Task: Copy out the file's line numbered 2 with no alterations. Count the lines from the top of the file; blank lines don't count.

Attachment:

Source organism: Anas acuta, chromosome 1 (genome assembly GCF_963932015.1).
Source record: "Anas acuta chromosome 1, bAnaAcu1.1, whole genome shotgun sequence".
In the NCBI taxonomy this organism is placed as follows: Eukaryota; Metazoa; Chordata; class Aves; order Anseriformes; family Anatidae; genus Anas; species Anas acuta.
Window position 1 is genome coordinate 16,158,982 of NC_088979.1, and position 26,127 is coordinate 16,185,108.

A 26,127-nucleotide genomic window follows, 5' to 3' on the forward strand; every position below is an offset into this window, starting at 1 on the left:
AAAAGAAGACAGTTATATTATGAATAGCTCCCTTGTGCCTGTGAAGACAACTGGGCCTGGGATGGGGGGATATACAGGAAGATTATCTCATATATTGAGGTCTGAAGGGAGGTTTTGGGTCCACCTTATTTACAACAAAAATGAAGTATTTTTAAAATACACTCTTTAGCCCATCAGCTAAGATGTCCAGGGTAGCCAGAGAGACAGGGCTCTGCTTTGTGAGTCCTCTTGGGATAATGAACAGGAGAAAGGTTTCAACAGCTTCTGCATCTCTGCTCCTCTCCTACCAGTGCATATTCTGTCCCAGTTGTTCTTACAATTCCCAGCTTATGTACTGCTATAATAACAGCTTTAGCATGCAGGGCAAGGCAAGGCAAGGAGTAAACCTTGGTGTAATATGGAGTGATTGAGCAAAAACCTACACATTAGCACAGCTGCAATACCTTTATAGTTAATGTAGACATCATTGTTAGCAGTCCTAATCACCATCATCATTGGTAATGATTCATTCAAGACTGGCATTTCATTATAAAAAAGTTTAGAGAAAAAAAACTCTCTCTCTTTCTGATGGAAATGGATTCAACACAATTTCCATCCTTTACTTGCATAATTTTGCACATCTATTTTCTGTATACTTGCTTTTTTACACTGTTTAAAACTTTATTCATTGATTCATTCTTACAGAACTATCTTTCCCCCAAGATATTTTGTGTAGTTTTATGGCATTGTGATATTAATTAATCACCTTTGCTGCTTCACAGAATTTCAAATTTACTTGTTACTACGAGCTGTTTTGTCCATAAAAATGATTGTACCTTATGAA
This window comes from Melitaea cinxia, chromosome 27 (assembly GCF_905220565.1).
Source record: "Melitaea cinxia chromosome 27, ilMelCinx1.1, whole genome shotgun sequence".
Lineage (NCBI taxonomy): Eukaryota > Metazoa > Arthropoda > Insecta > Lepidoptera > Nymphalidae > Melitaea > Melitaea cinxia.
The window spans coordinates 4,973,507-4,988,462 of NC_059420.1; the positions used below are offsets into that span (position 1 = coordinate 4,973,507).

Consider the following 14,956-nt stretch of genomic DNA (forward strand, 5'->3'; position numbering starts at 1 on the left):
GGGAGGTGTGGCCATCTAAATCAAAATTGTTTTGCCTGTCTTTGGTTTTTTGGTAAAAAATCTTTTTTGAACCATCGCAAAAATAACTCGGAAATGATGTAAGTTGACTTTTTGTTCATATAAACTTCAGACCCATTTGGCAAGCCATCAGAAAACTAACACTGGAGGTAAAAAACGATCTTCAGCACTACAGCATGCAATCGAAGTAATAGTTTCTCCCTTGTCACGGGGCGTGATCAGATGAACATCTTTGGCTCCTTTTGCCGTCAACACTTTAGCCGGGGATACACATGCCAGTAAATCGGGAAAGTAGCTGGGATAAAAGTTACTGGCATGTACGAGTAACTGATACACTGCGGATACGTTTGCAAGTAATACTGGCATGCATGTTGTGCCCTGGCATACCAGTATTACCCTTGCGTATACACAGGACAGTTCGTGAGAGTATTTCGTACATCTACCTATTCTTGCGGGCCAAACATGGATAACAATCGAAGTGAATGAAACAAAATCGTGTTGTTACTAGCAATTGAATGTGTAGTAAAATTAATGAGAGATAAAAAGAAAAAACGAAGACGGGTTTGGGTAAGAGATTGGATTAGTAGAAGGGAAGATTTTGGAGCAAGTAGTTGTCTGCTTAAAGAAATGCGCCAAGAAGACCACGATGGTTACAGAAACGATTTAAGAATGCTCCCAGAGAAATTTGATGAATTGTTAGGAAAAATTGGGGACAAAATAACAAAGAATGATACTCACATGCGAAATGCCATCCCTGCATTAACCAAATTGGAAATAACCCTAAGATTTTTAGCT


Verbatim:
Source record: "Anas acuta chromosome 1, bAnaAcu1.1, whole genome shotgun sequence".